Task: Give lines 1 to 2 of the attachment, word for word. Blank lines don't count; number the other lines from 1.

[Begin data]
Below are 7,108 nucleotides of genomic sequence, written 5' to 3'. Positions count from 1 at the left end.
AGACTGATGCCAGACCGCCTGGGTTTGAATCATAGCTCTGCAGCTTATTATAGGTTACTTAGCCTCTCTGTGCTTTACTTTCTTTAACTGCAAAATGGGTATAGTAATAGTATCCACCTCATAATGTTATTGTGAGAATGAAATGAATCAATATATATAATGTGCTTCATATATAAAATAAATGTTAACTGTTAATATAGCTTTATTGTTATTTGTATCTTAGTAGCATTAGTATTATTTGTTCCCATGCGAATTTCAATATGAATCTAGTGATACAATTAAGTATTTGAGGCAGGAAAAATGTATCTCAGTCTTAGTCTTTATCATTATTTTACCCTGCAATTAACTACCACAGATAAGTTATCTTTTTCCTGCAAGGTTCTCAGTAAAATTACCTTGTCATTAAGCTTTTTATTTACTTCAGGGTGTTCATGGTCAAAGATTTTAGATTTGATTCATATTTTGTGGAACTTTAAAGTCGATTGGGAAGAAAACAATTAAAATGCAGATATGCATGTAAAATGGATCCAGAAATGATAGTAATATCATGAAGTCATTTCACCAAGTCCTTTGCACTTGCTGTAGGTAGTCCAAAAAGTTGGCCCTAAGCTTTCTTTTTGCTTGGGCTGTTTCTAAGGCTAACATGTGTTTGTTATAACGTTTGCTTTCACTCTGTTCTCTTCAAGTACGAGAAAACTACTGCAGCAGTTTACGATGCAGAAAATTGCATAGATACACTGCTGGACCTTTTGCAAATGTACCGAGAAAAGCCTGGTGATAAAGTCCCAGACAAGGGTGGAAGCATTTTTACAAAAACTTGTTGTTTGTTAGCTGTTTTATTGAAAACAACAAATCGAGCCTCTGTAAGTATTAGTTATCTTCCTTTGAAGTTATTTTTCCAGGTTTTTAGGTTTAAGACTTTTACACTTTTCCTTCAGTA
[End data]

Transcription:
Below are 7,108 nucleotides of genomic sequence, written 5' to 3'. Positions count from 1 at the left end.
AGACTGATGCCAGACCGCCTGGGTTTGAATCATAGCTCTGCAGCTTATTATAGGTTACTTAGCCTCTCTGTGCTTTACTTTCTTTAACTGCAAAATGGGTATAGTAATAGTATCCACCTCATAATGTTATTGTGAGAATGAAATGAATCAATATATATAATGTGCTTCATATATAAAATAAATGTTAACTGTTAATATAGCTTTATTGTTATTTGTATCTTAGTAGCATTAGTATTATTTGTTCCCATGCGAATTTCAATATGAATCTAGTGATACAATTAAGTATTTGAGGCAGGAAAAATGTATCTCAGTCTTAGTCTTTATCATTATTTTACCCTGCAATTAACTACCACAGATAAGTTATCTTTTTCCTGCAAGGTTCTCAGTAAAATTACCTTGTCATTAAGCTTTTTATTTACTTCAGGGTGTTCATGGTCAAAGATTTTAGATTTGATTCATATTTTGTGGAACTTTAAAGTCGATTGGGAAGAAAACAATTAAAATGCAGATATGCATGTAAAATGGATCCAGAAATGATAGTAATATCATGAAGTCATTTCACCAAGTCCTTTGCACTTGCTGTAGGTAGTCCAAAAAGTTGGCCCTAAGCTTTCTTTTTGCTTGGGCTGTTTCTAAGGCTAACATGTGTTTGTTATAACGTTTGCTTTCACTCTGTTCTCTTCAAGTACGAGAAAACTACTGCAGCAGTTTACGATGCAGAAAATTGCATAGATACACTGCTGGACCTTTTGCAAATGTACCGAGAAAAGCCTGGTGATAAAGTCCCAGACAAGGGTGGAAGCATTTTTACAAAAACTTGTTGTTTGTTAGCTGTTTTATTGAAAACAACAAATCGAGCCTCTGTAAGTATTAGTTATCTTCCTTTGAAGTTATTTTTCCAGGTTTTTAGGTTTAAGACTTTTACACTTTTCCTTCAGTA